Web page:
In 1997, a book was published that made sense of the business world—and terrified corporate executives. It was “The Innovator’s Dilemma” by Clayton M. Christensen, a professor at Harvard Business School, and it answered two questions that CEOs in the 1990s were asking frantically: Why were so many highly regarded corporations losing ground to startup companies? And how could they stop it from happening to their companies?
In his book, Christensen focused on technological change—change so great that it altered the business models in an industry. Sometimes, he wrote, this disruptive change came fast, as when the internet undermined the music industry in a few years’ time. Sometimes it came more slowly, like the decades-long decline of Sears and rise of discount retailers like Target and Wal-Mart.
One thing about disruptive change was clear, Christensen wrote. Big, established companies didn’t handle it well, and the companies that did were mostly smaller and newer.
In this posting, I want to talk about how disruptive change comes to cities—change that alters a city’s growth model. Unlike corporations in the 1990s, the key to how a place manages disruptive change isn’t size—some big cities handle big changes well and many small towns handle them poorly—but rather leadership. And that’s because in communities as in corporations, the way to manage major change is to do things that, to many people’s way of thinking, don’t make sense. For citizens to go along with these things, there must be a high level of trust in city leaders.
But before we talk about cities, let’s go back to “The Innovator’s Dilemma.” The part of the book that terrified executives was Christensen’s discovery that the victims of change were often among the best managed companies—“the kinds that many managers have admired and tried to emulate,” he wrote, “the companies known for their abilities to innovate and execute.” Even more frightening, he added, many of these companies had seen the disruptive changes coming, tried their best to accommodate them—and failed.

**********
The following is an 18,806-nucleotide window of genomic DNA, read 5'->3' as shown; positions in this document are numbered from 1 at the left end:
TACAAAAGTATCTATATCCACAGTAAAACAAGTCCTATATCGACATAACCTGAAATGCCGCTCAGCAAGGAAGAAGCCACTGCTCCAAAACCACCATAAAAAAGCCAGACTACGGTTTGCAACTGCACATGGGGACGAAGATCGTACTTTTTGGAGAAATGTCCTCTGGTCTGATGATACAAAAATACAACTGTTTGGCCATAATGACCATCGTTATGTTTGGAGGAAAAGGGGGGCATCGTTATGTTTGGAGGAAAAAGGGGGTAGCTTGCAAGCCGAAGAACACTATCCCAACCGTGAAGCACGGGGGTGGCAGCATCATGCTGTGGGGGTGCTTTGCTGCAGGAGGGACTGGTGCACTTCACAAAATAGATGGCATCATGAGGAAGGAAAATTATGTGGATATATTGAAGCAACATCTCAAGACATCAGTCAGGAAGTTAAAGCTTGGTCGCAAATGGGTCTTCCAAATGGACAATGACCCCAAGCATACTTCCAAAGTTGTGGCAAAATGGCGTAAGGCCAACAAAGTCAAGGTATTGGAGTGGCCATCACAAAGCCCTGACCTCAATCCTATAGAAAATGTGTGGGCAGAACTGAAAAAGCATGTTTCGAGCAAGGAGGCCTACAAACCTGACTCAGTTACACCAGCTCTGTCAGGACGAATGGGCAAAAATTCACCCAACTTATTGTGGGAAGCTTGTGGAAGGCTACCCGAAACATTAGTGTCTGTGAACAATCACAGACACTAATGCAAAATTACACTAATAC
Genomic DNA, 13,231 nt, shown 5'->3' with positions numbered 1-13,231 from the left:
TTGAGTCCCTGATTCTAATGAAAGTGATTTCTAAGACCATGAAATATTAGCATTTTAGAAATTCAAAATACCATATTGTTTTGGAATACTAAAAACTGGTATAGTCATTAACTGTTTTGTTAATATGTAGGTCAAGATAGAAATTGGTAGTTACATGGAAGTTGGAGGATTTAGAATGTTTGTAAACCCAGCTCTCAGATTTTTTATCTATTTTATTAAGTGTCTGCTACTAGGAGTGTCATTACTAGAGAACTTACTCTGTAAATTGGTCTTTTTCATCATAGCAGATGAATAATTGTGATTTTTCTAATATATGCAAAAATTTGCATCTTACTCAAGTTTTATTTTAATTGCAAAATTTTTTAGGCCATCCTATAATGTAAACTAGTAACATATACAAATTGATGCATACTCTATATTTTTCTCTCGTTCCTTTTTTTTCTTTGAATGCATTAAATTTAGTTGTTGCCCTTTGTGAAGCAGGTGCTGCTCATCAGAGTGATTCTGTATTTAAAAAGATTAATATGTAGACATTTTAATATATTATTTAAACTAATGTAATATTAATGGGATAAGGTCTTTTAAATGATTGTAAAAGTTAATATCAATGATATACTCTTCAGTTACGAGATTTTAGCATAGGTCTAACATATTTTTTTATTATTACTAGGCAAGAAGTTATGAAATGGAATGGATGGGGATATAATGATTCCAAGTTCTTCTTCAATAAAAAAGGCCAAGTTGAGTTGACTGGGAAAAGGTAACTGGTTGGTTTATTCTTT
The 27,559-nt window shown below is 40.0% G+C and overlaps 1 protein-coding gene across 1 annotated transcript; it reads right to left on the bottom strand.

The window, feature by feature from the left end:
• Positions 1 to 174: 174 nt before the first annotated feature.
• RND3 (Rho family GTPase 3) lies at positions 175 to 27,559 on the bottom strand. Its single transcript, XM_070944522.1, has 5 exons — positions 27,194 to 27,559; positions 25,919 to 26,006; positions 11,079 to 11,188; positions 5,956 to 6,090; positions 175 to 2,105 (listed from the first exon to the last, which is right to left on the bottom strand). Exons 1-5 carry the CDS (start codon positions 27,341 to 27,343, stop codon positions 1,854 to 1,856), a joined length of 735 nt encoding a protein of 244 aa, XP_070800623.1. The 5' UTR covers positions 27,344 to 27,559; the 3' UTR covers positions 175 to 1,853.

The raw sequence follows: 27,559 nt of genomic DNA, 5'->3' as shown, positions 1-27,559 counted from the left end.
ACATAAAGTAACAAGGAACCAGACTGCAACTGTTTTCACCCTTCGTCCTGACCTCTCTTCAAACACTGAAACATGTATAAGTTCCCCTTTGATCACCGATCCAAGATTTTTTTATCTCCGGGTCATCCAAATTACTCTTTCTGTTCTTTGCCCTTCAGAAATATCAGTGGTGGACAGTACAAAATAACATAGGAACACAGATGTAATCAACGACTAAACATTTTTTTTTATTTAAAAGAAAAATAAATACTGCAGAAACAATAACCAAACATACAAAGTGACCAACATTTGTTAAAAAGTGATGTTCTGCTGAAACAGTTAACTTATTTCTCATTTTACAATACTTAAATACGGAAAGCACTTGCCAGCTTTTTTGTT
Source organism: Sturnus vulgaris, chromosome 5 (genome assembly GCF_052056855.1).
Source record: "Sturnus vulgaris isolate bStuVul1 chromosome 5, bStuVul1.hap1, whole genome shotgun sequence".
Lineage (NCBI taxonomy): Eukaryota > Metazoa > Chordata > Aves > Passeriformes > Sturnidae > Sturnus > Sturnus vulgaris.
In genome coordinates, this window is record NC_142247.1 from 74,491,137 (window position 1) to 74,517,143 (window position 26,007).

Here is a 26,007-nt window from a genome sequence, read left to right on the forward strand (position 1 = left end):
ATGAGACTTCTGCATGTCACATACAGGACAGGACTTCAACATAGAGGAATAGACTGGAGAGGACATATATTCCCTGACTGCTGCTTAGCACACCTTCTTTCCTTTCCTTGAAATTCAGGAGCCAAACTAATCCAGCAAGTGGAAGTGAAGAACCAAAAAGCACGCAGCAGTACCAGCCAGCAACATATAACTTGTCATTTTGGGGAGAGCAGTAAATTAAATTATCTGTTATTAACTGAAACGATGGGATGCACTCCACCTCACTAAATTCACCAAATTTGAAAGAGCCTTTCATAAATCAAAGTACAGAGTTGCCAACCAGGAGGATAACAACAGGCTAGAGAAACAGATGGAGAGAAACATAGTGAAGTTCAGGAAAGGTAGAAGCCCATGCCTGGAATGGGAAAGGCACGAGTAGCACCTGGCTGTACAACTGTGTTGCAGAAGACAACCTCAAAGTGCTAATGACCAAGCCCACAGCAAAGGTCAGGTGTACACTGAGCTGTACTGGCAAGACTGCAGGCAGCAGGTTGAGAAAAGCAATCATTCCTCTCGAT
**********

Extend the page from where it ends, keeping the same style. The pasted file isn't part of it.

So what went wrong? In times of disruptive change, Christensen said, executives depended on practices that had served them well in normal times—things like listening attentively to their customers, offering customers a steady stream of new products, and investing in products with the greatest potential returns. In other words, the things they had learned at Harvard Business School.
Problem was, disruptive change wasn’t normal. It didn’t come from a company’s best customers, who were usually happy with the way things were. It began with marginal customers, people who wanted products that were simpler, smaller, cheaper—and far less profitable for manufacturers. These were the people who wanted desktop computers in the early 1980s: hobbyists, early adopters and small companies willing to learn DOS and be their own IT departments. These weren’t the corporate customers that IBM and Digital Equipment Corp. were used to dealing with. IBM tried serving these marginal customers but gave up; DEC never really tried. So the marginal customers (who, of course, became the vast majority of computer buyers in years to come) were handed over to startups like Microsoft, Apple and Dell.
For large corporations, Christensen wrote, the way to manage disruptive change was to do things that almost defied reason. First, they had to devote themselves to identifying and understanding fringe market segments that had the potential of growing fast. Second, they had to supply these marginal customers with cheaper, simpler products, tailored to their needs—even if the profit margins were slim or non-existent and threatened to undercut existing products. Third, they had to create special units to serve these marginal customers. Finally, they had to protect these units from being judged by corporate standards or run according to company rules.
In other words, they had to turn practically every corporate instinct and well-established practice on its head. No wonder so few companies made the transition.
So what does this mean for cities? Well, to begin, there are changes that are every bit as disruptive to cities’ growth models as the technological changes that have swept through business. Here are five:
Natural or man-made calamity: This is easily grasped. New Orleans will never be the city it was before Aug. 29, 2005 when Hurricane Katrina struck, and most citizens accept that.
Economic change: This is much harder to see than a natural calamity—and some will deny it’s taking place. Michigan cities, for example, have known for 30 years that the state’s auto industry was in decline, but many have been unsuccessful at developing alternative economic bases.